JUN 05, 2018 6:25 AM PDT

A Grant to the Salk Institute Will Fund Alzheimer's Research

The Salk Institute, known for cutting-edge research has received a $1.5 million grant from NANOS Co. Ltd. to research Alzheimer's disease. NANOS, based in the Republic of Korea, donated the money to establish a lab space at the La Jolla Salk Institute campus.

It will be called the NANOS Alzheimer's Disease Stem Cell Suite and will focus on the cellular roots of the disease. The plan is to set up a cell bank with both somatic and stem cells. In order to discover how AD begins and possibly develop drugs to treat it, cells will be necessary for study and analysis. Cells that are collected by the NANOS lab will be used to study DNA repair methods and other cell processes that go awry in Alzheimer's.

Salk President Rusty Gage, who studies cellular models of other forms of dementia as well as other conditions related to aging, stated, "With Alzheimer's among the leading causes of death, the disease has long been a significant focus for Salk researchers," As people worldwide live longer, the need to find novel treatments and therapies for diseases of aging becomes ever more urgent, and we are very grateful for the opportunity to partner with NANOS to expand our efforts in this vital area of research."

Worldwide, researchers are spending thousands of hours and millions of dollars to fight Alzheimer's disease. Every drug that has been tested has been found lacking, and there is currently no cure and no treatments that are effective. Alzheimer's disease is a progressive, neurodegenerative disease, that once begun, results in cognitive decline, memory loss and eventually death. Estimates from the World Health Organization (WHO) and the Centers for Disease Control (CDC) put the number at 15 million patients in the United States. Globally, cases are hovering at more than 44 million, and those numbers are rising steadily.

What is known is that beta-amyloid, which is a viscous, sticky protein that accumulates in Alzheimer's patients, is part of the disorder. It gets tangled in brain tissue and disrupts communication between neurons. It tends to stick to metals that are usually found in the brain like iron or copper and the interaction between the metals and the plaques cause proteins to clump together in globs that stop up the communication between parts of the brain. Eventually, the clumps get big enough to create inflammation in the mind, which causes oxidative stress and impairs brain function.

Seon Gil Yang, the chief executive officer of NANOS, stated, "We are very excited to support this research into Alzheimer's and build an emerging partnership between Salk and NANOS. It is vitally important for companies to support foundational research and build collaborations that can lead to essential therapies. Ultimately, the purpose of the collaboration between NANOS and Salk is to open a discussion about the creation of research and development centers focused on the biology of aging and Alzheimer's research. Such centers could involve various parties such as the Korean government, NANOS, the Salk Institute, and select medical university committees between the U.S. and Korea." The video below has more information on the collaboration between NANOS and the Salk Institute, take a look.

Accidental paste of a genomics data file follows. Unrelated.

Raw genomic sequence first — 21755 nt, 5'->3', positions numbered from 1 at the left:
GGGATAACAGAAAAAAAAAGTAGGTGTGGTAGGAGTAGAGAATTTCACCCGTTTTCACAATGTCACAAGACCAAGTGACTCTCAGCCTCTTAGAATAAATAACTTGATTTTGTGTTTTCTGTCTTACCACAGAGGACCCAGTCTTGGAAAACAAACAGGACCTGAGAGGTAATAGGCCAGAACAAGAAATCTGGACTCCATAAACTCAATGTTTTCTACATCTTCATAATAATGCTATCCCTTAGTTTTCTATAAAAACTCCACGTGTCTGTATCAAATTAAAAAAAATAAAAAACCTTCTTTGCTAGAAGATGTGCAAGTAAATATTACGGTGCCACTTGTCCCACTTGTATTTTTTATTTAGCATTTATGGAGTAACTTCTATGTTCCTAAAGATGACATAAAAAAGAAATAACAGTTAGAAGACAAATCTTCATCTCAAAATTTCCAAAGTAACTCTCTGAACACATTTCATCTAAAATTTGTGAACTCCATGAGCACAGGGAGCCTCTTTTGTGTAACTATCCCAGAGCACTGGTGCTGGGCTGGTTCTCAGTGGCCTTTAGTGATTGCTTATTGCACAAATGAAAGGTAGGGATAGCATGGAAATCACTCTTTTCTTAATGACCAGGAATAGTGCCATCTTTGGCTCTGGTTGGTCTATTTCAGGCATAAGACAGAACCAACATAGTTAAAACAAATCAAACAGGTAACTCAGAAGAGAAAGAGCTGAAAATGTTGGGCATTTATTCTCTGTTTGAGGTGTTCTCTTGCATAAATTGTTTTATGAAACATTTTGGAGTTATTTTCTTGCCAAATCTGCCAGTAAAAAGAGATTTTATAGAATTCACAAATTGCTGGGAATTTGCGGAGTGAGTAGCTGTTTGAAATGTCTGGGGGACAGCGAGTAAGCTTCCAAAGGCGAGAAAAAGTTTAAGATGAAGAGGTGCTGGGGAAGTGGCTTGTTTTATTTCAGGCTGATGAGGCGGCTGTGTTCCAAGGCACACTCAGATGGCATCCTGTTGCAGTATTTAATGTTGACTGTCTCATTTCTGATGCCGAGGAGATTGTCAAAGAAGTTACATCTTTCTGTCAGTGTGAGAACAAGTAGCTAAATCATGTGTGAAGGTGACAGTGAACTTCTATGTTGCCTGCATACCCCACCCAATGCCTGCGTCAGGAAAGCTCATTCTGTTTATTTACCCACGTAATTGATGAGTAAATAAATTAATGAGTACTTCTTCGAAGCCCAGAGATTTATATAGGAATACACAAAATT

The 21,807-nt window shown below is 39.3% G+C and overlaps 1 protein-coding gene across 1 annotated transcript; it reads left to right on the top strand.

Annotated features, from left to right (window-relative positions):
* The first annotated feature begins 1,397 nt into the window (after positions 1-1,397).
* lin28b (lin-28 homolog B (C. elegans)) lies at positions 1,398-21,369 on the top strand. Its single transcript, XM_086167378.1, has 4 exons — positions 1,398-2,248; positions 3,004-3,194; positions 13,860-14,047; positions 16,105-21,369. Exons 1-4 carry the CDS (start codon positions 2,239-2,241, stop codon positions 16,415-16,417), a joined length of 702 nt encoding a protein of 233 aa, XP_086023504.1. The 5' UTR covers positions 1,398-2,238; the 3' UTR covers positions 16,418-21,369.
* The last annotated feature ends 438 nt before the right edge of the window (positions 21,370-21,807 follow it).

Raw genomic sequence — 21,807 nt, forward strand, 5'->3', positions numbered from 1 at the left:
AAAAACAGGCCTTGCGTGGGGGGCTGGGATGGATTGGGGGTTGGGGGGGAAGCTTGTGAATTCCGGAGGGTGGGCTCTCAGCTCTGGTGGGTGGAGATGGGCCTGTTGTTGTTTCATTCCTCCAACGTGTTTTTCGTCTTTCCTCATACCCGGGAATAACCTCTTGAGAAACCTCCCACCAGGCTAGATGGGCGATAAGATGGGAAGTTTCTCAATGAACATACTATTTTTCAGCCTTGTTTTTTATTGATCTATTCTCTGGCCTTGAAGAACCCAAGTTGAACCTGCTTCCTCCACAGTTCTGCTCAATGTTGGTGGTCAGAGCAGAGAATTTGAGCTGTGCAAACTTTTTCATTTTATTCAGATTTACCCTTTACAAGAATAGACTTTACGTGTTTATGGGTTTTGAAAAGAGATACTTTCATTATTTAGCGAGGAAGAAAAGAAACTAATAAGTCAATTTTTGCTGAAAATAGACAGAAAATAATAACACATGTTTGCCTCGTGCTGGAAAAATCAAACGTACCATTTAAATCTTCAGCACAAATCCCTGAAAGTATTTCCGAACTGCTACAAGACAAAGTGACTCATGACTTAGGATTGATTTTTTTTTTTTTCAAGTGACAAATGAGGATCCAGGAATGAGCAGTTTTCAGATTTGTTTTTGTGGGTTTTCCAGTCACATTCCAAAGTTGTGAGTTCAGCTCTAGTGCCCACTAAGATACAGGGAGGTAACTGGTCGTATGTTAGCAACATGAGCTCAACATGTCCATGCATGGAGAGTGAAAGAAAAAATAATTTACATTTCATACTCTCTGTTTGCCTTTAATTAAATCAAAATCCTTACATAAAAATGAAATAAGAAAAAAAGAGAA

Sources: CDCSalk Institute, ALZ.org

About the Author
  • I'm a writer living in the Boston area. My interests include cancer research, cardiology and neuroscience. I want to be part of using the Internet and social media to educate professionals and patients in a collaborative environment.
You May Also Like
NOV 11, 2019
Neuroscience
NOV 11, 2019
Suicidal Mitochondria Responsible for ALS
Scientists at Northwestern University have dicovered a new mechanism in the brain that may be responsable for the early stages of neurodegeneration seen in...
NOV 23, 2019
Drug Discovery & Development
NOV 23, 2019
Drug Seeks To Target Treatment-Resistant Epilepsy
Ever imagined a world where you cannot shower alone, drive by yourself, and even go to work in fear of having the next seizure that can incapacitate you? U...
DEC 20, 2019
Neuroscience
DEC 20, 2019
Does Having Herpes Increase Your Risk for Alzheimer's?
Around 44 million people around the world have Alzheimer’s disease, a progressive form of dementia that leads to memory loss and a decline in cogniti...
JAN 03, 2020
Neuroscience
JAN 03, 2020
Natural Smells Effective in Reducing Stress Levels
For some time now, studies have been abound on the benefits of nature for both physical and mental health. Now, however, research shows that smells derived...
JAN 28, 2020
Neuroscience
JAN 28, 2020
Gut Bacteria Influences Behavior in Young Children
Research now suggests that the presence of different gut bacteria may significantly impact children’s behavior, causing some to act out, and some to...
FEB 06, 2020
Clinical & Molecular DX
FEB 06, 2020
Concussion detector could pick up concussions in athletes, right from the sidelines
Concussions are brain traumas caused by a blow to the head or a whiplash injury. The risk of concussions are greatly heightened in athletes playing high co...
Loading Comments...